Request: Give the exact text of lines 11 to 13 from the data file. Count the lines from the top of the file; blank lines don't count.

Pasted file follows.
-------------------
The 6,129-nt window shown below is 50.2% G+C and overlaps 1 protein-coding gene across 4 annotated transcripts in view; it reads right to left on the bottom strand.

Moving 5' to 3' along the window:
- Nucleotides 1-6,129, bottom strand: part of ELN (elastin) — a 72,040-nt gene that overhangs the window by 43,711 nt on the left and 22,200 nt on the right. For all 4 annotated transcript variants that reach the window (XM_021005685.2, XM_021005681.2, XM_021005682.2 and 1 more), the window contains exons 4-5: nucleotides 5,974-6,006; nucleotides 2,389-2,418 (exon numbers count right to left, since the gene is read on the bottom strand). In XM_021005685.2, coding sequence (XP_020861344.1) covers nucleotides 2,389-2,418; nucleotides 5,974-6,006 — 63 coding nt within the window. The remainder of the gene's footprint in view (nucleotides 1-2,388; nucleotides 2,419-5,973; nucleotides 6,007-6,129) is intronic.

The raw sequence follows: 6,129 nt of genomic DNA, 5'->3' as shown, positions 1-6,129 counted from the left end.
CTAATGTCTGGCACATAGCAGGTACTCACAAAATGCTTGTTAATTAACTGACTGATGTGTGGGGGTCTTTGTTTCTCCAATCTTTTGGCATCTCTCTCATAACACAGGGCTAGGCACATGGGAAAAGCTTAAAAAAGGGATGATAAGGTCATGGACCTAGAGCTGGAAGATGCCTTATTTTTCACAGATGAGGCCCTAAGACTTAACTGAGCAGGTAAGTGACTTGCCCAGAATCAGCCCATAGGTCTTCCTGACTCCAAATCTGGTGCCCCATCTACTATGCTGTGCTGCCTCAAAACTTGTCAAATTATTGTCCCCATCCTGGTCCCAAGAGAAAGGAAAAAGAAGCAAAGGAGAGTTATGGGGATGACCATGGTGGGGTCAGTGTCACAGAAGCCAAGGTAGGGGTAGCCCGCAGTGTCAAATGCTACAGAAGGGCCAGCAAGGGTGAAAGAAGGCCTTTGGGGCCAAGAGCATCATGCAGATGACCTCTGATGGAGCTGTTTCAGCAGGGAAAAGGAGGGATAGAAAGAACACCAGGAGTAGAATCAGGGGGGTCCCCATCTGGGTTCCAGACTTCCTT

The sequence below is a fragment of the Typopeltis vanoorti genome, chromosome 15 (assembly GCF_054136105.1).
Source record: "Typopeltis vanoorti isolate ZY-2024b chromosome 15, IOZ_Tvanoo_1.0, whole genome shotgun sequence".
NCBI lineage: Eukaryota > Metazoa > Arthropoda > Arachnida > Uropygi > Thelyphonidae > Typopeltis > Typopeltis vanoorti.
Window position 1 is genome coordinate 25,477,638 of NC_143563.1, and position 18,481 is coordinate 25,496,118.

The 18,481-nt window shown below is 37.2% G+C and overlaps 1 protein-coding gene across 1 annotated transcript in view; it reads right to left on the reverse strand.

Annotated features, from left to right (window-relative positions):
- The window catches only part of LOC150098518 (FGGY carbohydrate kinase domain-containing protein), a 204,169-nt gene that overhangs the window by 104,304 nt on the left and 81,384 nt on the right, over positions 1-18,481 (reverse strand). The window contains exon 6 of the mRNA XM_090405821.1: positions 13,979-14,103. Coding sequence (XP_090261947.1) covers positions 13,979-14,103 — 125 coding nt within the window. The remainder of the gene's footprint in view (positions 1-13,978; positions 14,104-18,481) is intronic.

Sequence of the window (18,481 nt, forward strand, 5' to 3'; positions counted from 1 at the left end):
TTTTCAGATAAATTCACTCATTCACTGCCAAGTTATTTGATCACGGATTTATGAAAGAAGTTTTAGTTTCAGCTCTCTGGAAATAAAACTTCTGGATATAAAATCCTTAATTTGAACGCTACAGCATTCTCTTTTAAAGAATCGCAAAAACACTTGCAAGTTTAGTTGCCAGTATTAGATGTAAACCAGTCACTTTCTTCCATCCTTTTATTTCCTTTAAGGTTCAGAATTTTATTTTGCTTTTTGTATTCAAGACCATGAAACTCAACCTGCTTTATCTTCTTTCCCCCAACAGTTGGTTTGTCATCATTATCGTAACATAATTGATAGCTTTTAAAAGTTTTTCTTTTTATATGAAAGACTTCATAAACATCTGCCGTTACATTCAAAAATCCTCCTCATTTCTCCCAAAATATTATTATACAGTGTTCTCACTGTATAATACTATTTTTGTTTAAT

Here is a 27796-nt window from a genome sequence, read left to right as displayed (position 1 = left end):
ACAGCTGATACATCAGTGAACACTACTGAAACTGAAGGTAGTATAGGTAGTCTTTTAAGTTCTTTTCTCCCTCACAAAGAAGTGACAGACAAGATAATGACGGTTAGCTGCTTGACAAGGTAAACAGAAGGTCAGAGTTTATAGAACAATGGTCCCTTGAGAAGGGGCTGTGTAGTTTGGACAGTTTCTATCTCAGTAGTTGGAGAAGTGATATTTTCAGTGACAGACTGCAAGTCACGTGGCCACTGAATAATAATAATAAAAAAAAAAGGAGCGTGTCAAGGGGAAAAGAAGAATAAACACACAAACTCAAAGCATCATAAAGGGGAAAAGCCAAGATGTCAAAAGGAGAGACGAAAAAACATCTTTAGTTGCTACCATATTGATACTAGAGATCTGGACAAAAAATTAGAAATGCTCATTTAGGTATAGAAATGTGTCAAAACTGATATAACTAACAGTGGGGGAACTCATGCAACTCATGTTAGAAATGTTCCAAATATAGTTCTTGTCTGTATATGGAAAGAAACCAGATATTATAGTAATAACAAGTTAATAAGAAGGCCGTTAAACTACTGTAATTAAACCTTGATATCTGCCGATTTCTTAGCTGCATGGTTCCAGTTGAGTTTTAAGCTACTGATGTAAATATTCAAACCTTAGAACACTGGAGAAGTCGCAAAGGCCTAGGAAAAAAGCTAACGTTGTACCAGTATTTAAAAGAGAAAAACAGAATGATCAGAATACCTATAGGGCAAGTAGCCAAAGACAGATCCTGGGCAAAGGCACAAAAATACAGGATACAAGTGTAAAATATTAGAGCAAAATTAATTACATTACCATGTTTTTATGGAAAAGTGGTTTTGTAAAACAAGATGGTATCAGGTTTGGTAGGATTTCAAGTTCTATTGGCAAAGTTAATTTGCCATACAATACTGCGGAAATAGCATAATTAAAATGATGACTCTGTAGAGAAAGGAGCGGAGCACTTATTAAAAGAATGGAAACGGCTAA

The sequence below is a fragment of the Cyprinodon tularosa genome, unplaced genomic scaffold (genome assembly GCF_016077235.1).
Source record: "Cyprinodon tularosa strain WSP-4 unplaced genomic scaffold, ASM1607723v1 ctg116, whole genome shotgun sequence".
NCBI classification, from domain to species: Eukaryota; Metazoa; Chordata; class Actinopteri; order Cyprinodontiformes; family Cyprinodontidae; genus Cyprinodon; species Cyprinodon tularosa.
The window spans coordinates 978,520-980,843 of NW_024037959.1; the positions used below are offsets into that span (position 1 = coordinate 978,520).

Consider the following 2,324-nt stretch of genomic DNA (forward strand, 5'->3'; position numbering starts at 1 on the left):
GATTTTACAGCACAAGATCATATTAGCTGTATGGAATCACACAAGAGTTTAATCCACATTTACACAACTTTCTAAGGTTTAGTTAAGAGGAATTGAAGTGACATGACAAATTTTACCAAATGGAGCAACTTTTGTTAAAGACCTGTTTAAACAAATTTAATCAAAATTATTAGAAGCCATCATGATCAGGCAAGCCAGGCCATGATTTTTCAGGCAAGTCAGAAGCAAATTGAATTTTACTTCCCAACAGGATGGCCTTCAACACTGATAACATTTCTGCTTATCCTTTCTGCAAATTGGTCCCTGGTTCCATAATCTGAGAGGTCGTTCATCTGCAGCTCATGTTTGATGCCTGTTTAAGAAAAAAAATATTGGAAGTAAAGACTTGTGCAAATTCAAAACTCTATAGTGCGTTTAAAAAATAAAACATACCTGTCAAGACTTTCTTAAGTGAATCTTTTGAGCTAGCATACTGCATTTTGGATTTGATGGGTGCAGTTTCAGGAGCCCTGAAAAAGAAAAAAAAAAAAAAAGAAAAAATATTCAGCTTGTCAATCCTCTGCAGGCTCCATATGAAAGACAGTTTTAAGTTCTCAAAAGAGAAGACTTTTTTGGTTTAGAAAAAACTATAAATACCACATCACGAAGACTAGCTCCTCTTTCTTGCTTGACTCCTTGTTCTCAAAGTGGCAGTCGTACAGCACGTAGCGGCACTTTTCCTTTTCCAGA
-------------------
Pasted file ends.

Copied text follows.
Annotated features, from left to right (window-relative positions):
- The window catches only part of LOC150098518 (FGGY carbohydrate kinase domain-containing protein), a 204,169-nt gene that overhangs the window by 104,304 nt on the left and 81,384 nt on the right, over positions 1-18,481 (reverse strand). The window contains exon 6 of the mRNA XM_090405821.1: positions 13,979-14,103. Coding sequence (XP_090261947.1) covers positions 13,979-14,103 — 125 coding nt within the window. The remainder of the gene's footprint in view (positions 1-13,978; positions 14,104-18,481) is intronic.

Sequence of the window (18,481 nt, forward strand, 5' to 3'; positions counted from 1 at the left end):